The first Presidential debate of the 2012 election has barely broken out of the gate and already analysts are discussing who won, scrutinizing how each candidate’s debate methodology differed from their opponent’s, evaluating their word usage and so on. An area under the microscope that is of interest to those who study people and the psychology behind them is the body language of each candidate. Janine Driver, an expert on body language and author of “You Can’t Lie Me,” observed that Obama kept his head tilted to the side, projecting less confidence, while Romney kept his head straight and his eyes focused. ”If you were from another country and you watched this based on body language, people would think that Mitt Romney was already the president,” she quipped.
Body Language Is Important
Our unconscious mind notices and interprets body language in every encounter. Rather than receiving overt signals about the person you’re speaking to, you usually get impressions that are emotional in nature which offer some vague ideas about their internal state and thinking processes. How well you utilize these signals largely depends on your training as a communicator. While some individuals have a natural and exceptional talent for noticing and interpreting non-verbal language, most people do not pay attention to it and are often surprised about how much information they can see and how it greatly facilitates sharing ideas and developing relationships.
You Can Learn To Read People Better
Sensitizing yourself to body language and learning the more universal meanings of people’s non-verbal cues is 1) very possible and 2) a good way to begin. You don’t have to remain satisfied with your current level of reading people, which began when you were a small child and developed at various stages throughout your life. You can be trained to see and hear more and learn what to do with the information you get.
It is crucial to develop the skill to quickly pattern an individual beyond the general stereotypes that are found in non-verbal training programs. Learning broad categories of facial expressions, voice tone shifts, and body postures are good and easy foundations to lay, but staying at this basic level can be a trap. I have seen many leadership trainings that teach managers only introductory principles and then these folks walk away thinking that they can now analyze people in a meaningful way. For example, I still catch trainers saying that when employees cross their arms it means they are being defensive. Crossing one’s arms is not a universal pattern with a singular meaning and teaching that it is creates a lot of trouble. Maybe the person is just cold!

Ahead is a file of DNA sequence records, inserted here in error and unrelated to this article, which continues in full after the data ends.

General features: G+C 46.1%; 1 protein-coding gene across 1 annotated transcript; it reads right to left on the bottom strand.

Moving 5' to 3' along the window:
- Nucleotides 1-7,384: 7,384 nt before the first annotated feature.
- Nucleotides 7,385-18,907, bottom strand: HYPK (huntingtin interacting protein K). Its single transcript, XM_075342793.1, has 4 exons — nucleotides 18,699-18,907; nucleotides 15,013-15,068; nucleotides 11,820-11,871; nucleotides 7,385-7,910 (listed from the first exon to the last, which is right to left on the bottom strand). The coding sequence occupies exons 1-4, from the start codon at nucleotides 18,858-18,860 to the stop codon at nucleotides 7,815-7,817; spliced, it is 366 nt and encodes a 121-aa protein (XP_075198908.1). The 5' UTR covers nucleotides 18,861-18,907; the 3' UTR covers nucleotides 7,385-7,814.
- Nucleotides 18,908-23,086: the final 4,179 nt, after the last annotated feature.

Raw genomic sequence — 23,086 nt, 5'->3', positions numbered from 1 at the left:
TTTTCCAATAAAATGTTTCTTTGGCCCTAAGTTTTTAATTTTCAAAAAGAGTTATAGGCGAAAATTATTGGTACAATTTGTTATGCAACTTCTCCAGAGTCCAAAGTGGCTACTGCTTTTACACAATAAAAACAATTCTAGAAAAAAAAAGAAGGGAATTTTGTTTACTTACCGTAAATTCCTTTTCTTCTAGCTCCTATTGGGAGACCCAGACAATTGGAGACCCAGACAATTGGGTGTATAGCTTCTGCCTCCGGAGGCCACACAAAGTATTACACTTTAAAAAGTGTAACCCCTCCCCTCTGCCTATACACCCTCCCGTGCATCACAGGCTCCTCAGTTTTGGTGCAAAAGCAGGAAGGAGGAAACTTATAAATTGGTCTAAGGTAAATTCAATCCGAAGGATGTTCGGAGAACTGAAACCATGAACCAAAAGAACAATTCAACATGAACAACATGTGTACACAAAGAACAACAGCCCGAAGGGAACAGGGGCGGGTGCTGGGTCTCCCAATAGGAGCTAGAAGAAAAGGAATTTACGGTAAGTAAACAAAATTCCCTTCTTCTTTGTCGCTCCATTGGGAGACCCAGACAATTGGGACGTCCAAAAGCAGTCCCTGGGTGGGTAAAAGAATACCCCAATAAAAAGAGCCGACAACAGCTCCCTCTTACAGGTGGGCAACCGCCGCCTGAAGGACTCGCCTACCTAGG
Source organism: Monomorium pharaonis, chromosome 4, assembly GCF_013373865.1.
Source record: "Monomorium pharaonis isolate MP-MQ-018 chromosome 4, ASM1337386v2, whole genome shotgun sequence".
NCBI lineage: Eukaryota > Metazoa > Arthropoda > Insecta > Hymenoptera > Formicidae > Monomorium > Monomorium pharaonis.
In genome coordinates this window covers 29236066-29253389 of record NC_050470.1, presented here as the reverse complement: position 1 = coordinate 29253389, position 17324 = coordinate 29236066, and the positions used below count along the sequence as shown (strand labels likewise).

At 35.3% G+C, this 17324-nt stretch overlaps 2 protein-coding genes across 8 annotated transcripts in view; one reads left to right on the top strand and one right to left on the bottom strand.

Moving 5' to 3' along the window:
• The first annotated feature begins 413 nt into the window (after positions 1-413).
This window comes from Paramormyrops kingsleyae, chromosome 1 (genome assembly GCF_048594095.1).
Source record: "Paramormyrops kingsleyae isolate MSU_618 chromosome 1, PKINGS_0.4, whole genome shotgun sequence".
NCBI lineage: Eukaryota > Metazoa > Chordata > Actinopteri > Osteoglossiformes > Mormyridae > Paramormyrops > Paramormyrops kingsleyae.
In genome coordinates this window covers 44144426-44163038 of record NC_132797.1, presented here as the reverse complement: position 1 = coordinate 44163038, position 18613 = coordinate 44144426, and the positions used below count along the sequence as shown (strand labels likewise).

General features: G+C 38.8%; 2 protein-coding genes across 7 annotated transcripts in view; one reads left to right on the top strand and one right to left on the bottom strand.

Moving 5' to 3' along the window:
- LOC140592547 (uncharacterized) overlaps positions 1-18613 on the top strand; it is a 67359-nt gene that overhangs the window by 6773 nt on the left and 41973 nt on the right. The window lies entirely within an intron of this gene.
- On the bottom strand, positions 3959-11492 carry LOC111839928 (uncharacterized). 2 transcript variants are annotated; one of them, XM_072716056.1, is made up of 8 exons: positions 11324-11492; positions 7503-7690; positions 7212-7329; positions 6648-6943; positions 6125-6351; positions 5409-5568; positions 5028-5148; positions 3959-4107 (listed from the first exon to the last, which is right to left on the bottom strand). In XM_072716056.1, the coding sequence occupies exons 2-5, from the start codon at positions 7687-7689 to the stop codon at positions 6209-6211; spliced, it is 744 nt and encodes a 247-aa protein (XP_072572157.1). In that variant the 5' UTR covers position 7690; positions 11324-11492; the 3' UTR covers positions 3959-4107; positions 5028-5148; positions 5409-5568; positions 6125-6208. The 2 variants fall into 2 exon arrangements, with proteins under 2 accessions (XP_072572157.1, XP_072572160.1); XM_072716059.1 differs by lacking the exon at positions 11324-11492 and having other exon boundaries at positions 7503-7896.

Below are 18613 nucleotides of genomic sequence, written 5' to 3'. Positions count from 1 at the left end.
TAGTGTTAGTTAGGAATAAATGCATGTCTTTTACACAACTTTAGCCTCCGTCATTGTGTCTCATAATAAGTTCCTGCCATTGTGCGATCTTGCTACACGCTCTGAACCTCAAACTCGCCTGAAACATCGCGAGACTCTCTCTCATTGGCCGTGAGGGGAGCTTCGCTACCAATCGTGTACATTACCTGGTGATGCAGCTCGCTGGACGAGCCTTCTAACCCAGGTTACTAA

Don’t get too comfortable with high-level overviews of non-verbal language. Seek out training that will go deep but at a pace you that you are comfortable with so that you can master the material.
Reading Body Language Is The Responsible Thing To Do
I have heard some people complain that patterning people is manipulative. So is being a brain surgeon! And wouldn’t you want her to know what she is doing before she starts cutting up your gray matter? Since non-verbal communication is happening all of the time all around you, to ignore it and feel like you’re not being manipulative is illogical. Understanding or not understanding how something works is not an ethical issue but how you use the information is in the realm of ethics. If your intent is to become a better communicator by striving to understand what people say and what they do, no one can find fault in that.
So as you watch the Presidential debate to come, keep your eye on hand movements, facial expressions, and voice tones. And before they’re over, consider reading a book or getting some training on reading and utilizing non-verbal cues!
- Too Much Of The Wrong Information Can Kill Your Outcomes (brightmindblog.me)
- One Key Reason Coaching Fails (brightmindblog.me)
- Body analyst expert examines Presidential Debate (abc4.com)
- Itchy nose? Body language to watch for during the debates (news.yahoo.com)